Personal mobility can be taken for granted in much of the developed world, but that feeling of exploring a neighborhood or town is a shining symbol of economic freedom spreading quickly through developing countries around the globe.
Nowhere is this more apparent than in Asia, where economic opportunity continues to open (car) doors for millions of families looking to buy their first vehicle. In fact, Asia Pacific will make up close to 40 percent of light-duty vehicle demand in 2040, according to ExxonMobil’s Outlook for Energy.
And while traditional and alternative fuels will power a growing number of vehicles in the future, new chemical products are needed to manufacture the plastics for the dashboard and the rubber for the tires, for example.
To help meet this growing demand for parts and products, ExxonMobil recently started production of halobutyl rubber production facility at its Singapore manufacturing complex, the company’s largest integrated refining and petrochemical complex in the world.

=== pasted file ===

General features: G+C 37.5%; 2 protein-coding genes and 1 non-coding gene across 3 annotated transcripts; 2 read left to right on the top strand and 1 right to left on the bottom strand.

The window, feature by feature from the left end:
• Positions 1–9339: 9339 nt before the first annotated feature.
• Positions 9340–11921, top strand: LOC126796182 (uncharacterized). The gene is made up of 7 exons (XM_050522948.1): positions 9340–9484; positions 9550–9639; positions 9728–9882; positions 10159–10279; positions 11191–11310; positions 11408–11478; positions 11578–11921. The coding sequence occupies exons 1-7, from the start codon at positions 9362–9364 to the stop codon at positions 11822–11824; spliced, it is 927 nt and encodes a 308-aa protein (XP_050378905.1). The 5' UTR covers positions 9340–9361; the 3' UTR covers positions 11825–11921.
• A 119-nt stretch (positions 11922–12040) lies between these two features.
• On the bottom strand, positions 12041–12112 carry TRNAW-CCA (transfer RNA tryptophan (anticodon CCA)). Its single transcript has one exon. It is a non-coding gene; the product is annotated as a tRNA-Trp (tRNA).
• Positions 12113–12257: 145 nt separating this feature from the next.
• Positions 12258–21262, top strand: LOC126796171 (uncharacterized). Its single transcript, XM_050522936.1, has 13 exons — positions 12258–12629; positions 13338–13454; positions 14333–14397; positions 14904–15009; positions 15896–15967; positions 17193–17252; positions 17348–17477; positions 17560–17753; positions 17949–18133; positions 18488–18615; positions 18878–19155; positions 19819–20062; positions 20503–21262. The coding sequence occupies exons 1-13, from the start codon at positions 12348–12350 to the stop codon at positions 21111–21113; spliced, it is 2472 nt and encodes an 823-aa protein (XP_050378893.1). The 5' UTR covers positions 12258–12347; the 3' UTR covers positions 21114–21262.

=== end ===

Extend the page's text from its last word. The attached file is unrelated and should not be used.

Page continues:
The new 140,000-tonnes-per-year butyl plant will produce premium rubber used by manufacturers for tires that retain air better – which is key to vehicle efficiency. In fact, estimates show that keeping tires properly inflated can help save about a billion gallons of fuel per year.
Better air retention can also increase tire life by 8 percent, which can help all drivers, including first-time drivers, as they travel about 14 trillion miles by 2040.